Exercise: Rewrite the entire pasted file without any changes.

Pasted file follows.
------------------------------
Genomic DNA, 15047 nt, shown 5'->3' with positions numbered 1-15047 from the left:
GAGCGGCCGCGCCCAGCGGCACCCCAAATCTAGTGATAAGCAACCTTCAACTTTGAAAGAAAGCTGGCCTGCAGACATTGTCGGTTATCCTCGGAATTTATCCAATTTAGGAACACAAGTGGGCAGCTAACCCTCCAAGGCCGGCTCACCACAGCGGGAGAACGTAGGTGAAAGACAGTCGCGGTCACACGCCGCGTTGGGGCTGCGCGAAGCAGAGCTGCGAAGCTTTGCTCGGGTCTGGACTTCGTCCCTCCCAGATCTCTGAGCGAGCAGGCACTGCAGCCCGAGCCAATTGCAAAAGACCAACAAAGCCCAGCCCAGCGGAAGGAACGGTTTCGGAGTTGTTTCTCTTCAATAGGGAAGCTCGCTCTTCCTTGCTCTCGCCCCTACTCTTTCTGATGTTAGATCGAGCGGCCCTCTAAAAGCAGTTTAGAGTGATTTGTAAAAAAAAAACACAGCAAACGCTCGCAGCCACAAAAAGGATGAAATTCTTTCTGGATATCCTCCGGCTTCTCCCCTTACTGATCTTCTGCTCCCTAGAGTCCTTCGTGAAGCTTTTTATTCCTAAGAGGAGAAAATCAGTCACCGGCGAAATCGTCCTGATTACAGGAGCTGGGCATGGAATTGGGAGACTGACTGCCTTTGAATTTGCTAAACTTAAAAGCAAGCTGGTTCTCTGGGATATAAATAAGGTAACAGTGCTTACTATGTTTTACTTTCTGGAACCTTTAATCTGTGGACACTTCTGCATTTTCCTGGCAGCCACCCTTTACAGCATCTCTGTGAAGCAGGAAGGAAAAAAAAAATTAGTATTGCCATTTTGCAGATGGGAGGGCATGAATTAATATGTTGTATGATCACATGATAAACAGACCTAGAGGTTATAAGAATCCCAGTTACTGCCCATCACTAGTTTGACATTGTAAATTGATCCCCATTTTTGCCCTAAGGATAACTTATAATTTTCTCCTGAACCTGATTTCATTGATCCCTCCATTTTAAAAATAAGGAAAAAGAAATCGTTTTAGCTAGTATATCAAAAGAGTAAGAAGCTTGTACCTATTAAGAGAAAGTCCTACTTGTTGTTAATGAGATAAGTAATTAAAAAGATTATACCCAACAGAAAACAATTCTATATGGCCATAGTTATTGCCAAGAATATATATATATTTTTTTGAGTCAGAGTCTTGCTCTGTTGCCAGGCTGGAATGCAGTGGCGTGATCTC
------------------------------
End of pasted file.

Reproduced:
Genomic DNA, 15047 nt, shown 5'->3' with positions numbered 1-15047 from the left:
GAGCGGCCGCGCCCAGCGGCACCCCAAATCTAGTGATAAGCAACCTTCAACTTTGAAAGAAAGCTGGCCTGCAGACATTGTCGGTTATCCTCGGAATTTATCCAATTTAGGAACACAAGTGGGCAGCTAACCCTCCAAGGCCGGCTCACCACAGCGGGAGAACGTAGGTGAAAGACAGTCGCGGTCACACGCCGCGTTGGGGCTGCGCGAAGCAGAGCTGCGAAGCTTTGCTCGGGTCTGGACTTCGTCCCTCCCAGATCTCTGAGCGAGCAGGCACTGCAGCCCGAGCCAATTGCAAAAGACCAACAAAGCCCAGCCCAGCGGAAGGAACGGTTTCGGAGTTGTTTCTCTTCAATAGGGAAGCTCGCTCTTCCTTGCTCTCGCCCCTACTCTTTCTGATGTTAGATCGAGCGGCCCTCTAAAAGCAGTTTAGAGTGATTTGTAAAAAAAAAACACAGCAAACGCTCGCAGCCACAAAAAGGATGAAATTCTTTCTGGATATCCTCCGGCTTCTCCCCTTACTGATCTTCTGCTCCCTAGAGTCCTTCGTGAAGCTTTTTATTCCTAAGAGGAGAAAATCAGTCACCGGCGAAATCGTCCTGATTACAGGAGCTGGGCATGGAATTGGGAGACTGACTGCCTTTGAATTTGCTAAACTTAAAAGCAAGCTGGTTCTCTGGGATATAAATAAGGTAACAGTGCTTACTATGTTTTACTTTCTGGAACCTTTAATCTGTGGACACTTCTGCATTTTCCTGGCAGCCACCCTTTACAGCATCTCTGTGAAGCAGGAAGGAAAAAAAAAATTAGTATTGCCATTTTGCAGATGGGAGGGCATGAATTAATATGTTGTATGATCACATGATAAACAGACCTAGAGGTTATAAGAATCCCAGTTACTGCCCATCACTAGTTTGACATTGTAAATTGATCCCCATTTTTGCCCTAAGGATAACTTATAATTTTCTCCTGAACCTGATTTCATTGATCCCTCCATTTTAAAAATAAGGAAAAAGAAATCGTTTTAGCTAGTATATCAAAAGAGTAAGAAGCTTGTACCTATTAAGAGAAAGTCCTACTTGTTGTTAATGAGATAAGTAATTAAAAAGATTATACCCAACAGAAAACAATTCTATATGGCCATAGTTATTGCCAAGAATATATATATATTTTTTTGAGTCAGAGTCTTGCTCTGTTGCCAGGCTGGAATGCAGTGGCGTGATCTC